Share&Charge is a Switzerland foundation that is building a decentralized blockchain protocol for electric vehicle charging. The goal is to create more seamless and intelligent networks of charging stations to facilitate the adoption of electric vehicles and the use of more sustainable energy.
Share&Charge Chairman Dietrich Sümmermann says blockchain’s transparency helps build trust among different players, allowing users to make authenticated payments and have access to more charging stations.
“We are convinced the technology really has this disruptive value proposition,” Sümmermann says. “We did an analysis of this market and what you have are the elements that are very suited to blockchain: A fragmented market with various parties that don’t trust each other.”
The problem currently is that even as the number of electric vehicles grow, they need more and better networks of charging stations and systems that allow for more variable energy consumption. But today, charging stations represent a patchwork of companies, many of which lack a single standard.
Essen-based startup MotionWerk began to address this by developing its Share&Charge service, a blockchain-based network for charging stations and electric cars. The idea was to create a layer of technology that would be independent of different vehicle manufacturers or power suppliers so that they could be used by consumers no matter what vehicle they owned. But as MotionWerk developed the technology, the company decided to spin it out into a non-profit foundation in the hopes that it would become a neutral standard and therefore more attractive to industry players.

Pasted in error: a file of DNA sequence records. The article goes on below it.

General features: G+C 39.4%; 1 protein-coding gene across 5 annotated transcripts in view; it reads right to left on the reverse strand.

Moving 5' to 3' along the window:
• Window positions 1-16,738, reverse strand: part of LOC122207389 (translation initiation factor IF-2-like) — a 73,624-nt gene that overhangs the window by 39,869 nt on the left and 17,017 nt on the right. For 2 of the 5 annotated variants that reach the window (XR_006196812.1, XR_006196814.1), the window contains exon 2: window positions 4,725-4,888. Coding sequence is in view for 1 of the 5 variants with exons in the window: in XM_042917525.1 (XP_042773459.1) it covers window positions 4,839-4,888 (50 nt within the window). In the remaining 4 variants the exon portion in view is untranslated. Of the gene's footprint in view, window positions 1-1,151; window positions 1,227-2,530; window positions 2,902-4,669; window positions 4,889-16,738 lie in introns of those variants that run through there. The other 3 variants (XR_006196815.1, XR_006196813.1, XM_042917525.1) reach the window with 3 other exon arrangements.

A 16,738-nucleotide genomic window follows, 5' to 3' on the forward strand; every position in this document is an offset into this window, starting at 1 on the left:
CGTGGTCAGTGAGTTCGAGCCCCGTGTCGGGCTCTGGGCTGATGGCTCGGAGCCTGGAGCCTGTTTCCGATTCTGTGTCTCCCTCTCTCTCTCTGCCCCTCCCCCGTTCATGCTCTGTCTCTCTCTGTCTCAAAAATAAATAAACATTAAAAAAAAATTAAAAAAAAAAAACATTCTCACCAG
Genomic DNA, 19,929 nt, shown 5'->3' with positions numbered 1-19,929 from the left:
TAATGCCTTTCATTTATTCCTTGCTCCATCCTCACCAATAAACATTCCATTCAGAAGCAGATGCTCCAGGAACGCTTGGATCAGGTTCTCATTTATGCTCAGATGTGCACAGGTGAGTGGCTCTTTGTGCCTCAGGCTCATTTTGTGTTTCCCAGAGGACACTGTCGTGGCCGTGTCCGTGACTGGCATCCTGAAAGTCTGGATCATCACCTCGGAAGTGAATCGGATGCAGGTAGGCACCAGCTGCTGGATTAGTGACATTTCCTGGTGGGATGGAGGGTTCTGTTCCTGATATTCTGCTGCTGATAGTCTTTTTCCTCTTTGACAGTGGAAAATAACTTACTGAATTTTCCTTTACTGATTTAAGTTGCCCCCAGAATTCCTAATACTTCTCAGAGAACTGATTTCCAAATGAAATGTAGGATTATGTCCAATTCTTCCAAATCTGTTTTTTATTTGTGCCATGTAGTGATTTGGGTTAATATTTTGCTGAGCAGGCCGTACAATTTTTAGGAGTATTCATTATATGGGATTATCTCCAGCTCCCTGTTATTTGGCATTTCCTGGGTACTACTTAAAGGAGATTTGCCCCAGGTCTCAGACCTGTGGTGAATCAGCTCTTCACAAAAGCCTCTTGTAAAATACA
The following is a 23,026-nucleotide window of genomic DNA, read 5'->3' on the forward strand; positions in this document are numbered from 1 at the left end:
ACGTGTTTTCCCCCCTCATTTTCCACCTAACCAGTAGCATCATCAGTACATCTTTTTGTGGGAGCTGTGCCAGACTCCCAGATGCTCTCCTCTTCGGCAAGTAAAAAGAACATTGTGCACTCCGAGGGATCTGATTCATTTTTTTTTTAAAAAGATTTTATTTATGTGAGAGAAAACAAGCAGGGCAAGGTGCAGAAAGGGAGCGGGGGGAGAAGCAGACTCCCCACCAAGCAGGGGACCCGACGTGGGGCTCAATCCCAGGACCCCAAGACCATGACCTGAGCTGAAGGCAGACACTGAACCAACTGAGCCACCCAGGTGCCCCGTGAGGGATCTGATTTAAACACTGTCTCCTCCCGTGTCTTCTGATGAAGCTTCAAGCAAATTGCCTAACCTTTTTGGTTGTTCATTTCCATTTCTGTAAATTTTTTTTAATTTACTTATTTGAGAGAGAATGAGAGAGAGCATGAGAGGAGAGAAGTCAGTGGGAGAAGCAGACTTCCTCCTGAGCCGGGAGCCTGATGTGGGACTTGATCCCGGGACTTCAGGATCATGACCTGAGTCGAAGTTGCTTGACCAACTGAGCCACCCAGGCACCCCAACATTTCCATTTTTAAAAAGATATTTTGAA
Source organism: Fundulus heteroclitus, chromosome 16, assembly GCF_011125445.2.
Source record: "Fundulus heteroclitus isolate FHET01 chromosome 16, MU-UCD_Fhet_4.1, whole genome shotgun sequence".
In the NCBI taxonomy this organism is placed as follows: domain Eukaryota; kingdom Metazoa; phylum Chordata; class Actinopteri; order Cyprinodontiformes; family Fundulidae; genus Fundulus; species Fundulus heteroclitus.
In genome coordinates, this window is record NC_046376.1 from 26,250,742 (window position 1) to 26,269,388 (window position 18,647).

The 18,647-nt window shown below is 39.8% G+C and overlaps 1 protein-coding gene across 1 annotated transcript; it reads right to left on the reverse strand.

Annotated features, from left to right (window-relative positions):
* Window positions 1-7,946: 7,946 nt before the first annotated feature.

In a pilot project in the U.K. last year, for instance, Share&Charge noted that drivers of electric vehicles still needed to have several different accounts of services to use the array of charging stations in the country. The pilot included partners such as Electric Blue, EVBox, EVDriver, Hubeleon, The Phoenix Works and Volkswagen Financial Services. With Share&Charge powering the apps of partners, customers could charge and pay across different systems using a single account.
Beyond the charging stations, the foundation wants to address a potential problem down the road: What if everyone in the neighborhood owns an electric vehicle? In theory, all these people might come home at the same time and start charging their vehicles, which could overload the grid. Using a Share&Charge system, the foundation wants to create better information and incentives to encourage people to charge at different times, Sümmermann says.
The foundation is optimistic from its pilots with corporate partners that big players from the automotive markets and utilities are embracing blockchain and ready to go further with the technology.
“Large corporations now have their own dedicated blockchain experts,” Sümmermann says. “The hype about blockchain is over. Now the question is ‘What is the exact use case?’ We need to cross the chasm from the blockchain expert to the operations people. It needs time to prove its efficiencies and advantages.”